A recent General Chiropractic Council (GCC) case illustrates “the importance of empathetic and professional communication when your views differ from those of a patient.”

This case concerned a disagreement between a first-time patient and a chiropractor after the patient revealed that they were ethically vegan (an approach that did not align with the chiropractor’s strongly held view that it is necessary to eat meat to be healthy). The chiropractor considered that their veganism explained aspects of the patient’s appearance.

The GCC said:

“It was clear from the evidence that both the patient and chiropractor held, and expressed, strong personal views, but the continuation of the discussion across a series of emails – including after the patient had cancelled the next appointment, and made a complaint to the clinic – that formed the body of the complaint.

“While a patients’ diet is a legitimate subject for discussion during an appointment as it could have an impact on their health, it is the chiropractor’s responsibility to work with and respect the patient’s personal views and decisions.”

The Code states the chiropractor should:

  • A1: show respect, compassion and care for your patients by listening to them and acknowledging their views and decisions. You must not put any pressure on a patient to accept your advice.
  • A2: respect patients’ privacy, dignity and cultural differences and their rights prescribed by law.
  • C5 – select and apply appropriate evidence-based care which meets the preferences of the patient at that time.
  • F5: listen to, be polite and considerate at all times with patients, including regarding any complaint that a patient may have.
UK Fitness to Practise News

Investigating Committee Finding

The IC found that, while the registrant had demonstrated a significant degree of rudeness and lack of empathy towards his patient, and had not offered any apology for the distress they caused, there was no complaint about the treatment they delivered and their behaviour, although repeated, involved one patient over a relatively short timescale.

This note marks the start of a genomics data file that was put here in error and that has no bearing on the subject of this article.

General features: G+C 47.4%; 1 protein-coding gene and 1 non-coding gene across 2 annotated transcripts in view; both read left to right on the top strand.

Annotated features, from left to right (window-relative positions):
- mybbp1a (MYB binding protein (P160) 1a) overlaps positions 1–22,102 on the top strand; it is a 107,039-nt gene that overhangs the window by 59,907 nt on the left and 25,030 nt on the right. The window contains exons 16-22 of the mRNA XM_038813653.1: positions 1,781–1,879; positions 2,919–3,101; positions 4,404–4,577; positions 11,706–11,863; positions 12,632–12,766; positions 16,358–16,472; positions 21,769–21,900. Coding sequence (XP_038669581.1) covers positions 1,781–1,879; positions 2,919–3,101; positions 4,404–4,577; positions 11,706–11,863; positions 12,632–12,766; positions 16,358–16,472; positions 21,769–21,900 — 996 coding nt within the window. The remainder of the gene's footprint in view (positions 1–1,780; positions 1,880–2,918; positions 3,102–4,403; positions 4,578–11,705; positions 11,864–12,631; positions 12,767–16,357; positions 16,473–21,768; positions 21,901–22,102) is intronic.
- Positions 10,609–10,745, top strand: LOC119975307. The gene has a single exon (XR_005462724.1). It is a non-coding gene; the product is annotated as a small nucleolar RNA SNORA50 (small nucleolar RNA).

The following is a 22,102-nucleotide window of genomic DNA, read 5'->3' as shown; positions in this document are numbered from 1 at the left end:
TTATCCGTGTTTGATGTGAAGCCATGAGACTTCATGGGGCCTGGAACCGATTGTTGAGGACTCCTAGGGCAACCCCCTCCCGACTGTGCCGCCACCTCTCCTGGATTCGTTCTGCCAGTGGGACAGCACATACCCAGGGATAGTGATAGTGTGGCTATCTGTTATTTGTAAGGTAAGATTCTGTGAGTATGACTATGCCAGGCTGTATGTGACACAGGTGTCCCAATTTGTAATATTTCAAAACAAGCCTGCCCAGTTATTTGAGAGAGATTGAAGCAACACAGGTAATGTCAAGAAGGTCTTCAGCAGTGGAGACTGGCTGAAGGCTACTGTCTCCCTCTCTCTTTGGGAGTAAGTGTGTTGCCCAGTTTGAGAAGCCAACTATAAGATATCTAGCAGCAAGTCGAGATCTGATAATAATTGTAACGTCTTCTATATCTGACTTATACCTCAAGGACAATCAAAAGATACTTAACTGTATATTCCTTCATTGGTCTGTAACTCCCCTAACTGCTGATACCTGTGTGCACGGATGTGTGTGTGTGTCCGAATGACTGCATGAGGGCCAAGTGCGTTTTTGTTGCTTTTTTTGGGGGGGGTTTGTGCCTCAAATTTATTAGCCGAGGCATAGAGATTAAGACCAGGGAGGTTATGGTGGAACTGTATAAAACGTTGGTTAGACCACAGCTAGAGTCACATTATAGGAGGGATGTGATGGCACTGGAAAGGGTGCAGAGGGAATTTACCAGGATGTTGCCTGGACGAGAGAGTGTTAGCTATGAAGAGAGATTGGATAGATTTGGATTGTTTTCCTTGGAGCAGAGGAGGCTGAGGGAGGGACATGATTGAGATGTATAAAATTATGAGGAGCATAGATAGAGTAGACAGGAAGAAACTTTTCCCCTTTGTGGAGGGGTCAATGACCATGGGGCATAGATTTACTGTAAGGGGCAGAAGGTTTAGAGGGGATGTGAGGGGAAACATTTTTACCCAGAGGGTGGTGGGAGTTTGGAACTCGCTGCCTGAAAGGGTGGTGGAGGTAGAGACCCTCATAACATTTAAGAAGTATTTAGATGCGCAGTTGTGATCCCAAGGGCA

Although in no way to be condoned, the Committee did not consider that, taken as a whole, the registrant’s conduct in this single instance would be considered by the public to constitute unacceptable professional conduct.

The IC found there was no case to answer, however they exercised their right to issue advice to the registrant. The IC considered that the Registrant might reflect on lessons he could learn from this complaint, in particular the need to communicate effectively with patients to establish and maintain a professional relationship, respect patients’ individual choices, listen to them and acknowledge their views and decisions, regardless of their own opinion.

Disclaimer: The accuracy and information of news stories published on this website is accurate on the date of publishing. We endeavour to update stories if information change. You can contact us with change and update requests. Where possible, we will link to sources. Content on this website is for guidance purposes only. We cannot accept any responsibility or liability whatsoever for any action taken, or not taken. You should seek the appropriate legal advice having regard to your own particular circumstances.

Insight Works Training

Restoration Courses

Courses suitable for any health and social care practitioner who is considering making an application for restoration back onto the register.

Insight Works Training

Insight & Remediation

Courses that are suitable for any healthcare practitioner who is facing an investigation or hearing at work or before their regulatory body.

Insight Works Training

Probity, Ethics & Professionalism

Courses designed for those facing a complaint involving in part or in whole honesty, integrity and /or professionalism.